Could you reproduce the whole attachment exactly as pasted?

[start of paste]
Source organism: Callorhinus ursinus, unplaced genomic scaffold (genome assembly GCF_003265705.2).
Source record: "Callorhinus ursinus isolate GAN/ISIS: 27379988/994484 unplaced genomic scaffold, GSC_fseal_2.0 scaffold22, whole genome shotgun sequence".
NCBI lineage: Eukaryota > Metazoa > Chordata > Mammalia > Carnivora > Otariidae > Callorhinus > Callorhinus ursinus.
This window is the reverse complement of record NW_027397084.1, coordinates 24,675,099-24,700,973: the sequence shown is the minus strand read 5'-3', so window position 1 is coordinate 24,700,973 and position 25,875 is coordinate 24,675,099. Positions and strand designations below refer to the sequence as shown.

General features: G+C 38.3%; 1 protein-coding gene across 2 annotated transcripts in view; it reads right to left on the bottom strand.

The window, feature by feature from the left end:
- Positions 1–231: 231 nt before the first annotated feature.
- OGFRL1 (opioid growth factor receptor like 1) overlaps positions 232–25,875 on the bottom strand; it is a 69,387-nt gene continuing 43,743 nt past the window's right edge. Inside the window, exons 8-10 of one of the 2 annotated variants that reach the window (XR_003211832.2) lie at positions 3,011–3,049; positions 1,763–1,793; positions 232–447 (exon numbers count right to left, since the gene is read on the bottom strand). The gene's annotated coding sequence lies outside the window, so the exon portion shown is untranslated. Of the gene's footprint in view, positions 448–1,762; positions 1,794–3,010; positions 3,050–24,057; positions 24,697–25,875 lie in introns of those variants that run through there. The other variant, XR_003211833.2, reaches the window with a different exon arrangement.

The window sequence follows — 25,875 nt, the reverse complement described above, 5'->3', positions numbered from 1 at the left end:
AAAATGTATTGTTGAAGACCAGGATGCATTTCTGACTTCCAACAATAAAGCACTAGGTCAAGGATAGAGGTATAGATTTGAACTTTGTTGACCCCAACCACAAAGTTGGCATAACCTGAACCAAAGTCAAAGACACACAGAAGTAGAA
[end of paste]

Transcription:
Source organism: Callorhinus ursinus, unplaced genomic scaffold (genome assembly GCF_003265705.2).
Source record: "Callorhinus ursinus isolate GAN/ISIS: 27379988/994484 unplaced genomic scaffold, GSC_fseal_2.0 scaffold22, whole genome shotgun sequence".
NCBI lineage: Eukaryota > Metazoa > Chordata > Mammalia > Carnivora > Otariidae > Callorhinus > Callorhinus ursinus.
This window is the reverse complement of record NW_027397084.1, coordinates 24,675,099-24,700,973: the sequence shown is the minus strand read 5'-3', so window position 1 is coordinate 24,700,973 and position 25,875 is coordinate 24,675,099. Positions and strand designations below refer to the sequence as shown.

General features: G+C 38.3%; 1 protein-coding gene across 2 annotated transcripts in view; it reads right to left on the bottom strand.

The window, feature by feature from the left end:
- Positions 1–231: 231 nt before the first annotated feature.
- OGFRL1 (opioid growth factor receptor like 1) overlaps positions 232–25,875 on the bottom strand; it is a 69,387-nt gene continuing 43,743 nt past the window's right edge. Inside the window, exons 8-10 of one of the 2 annotated variants that reach the window (XR_003211832.2) lie at positions 3,011–3,049; positions 1,763–1,793; positions 232–447 (exon numbers count right to left, since the gene is read on the bottom strand). The gene's annotated coding sequence lies outside the window, so the exon portion shown is untranslated. Of the gene's footprint in view, positions 448–1,762; positions 1,794–3,010; positions 3,050–24,057; positions 24,697–25,875 lie in introns of those variants that run through there. The other variant, XR_003211833.2, reaches the window with a different exon arrangement.

The window sequence follows — 25,875 nt, the reverse complement described above, 5'->3', positions numbered from 1 at the left end:
AAAATGTATTGTTGAAGACCAGGATGCATTTCTGACTTCCAACAATAAAGCACTAGGTCAAGGATAGAGGTATAGATTTGAACTTTGTTGACCCCAACCACAAAGTTGGCATAACCTGAACCAAAGTCAAAGACACACAGAAGTAGAA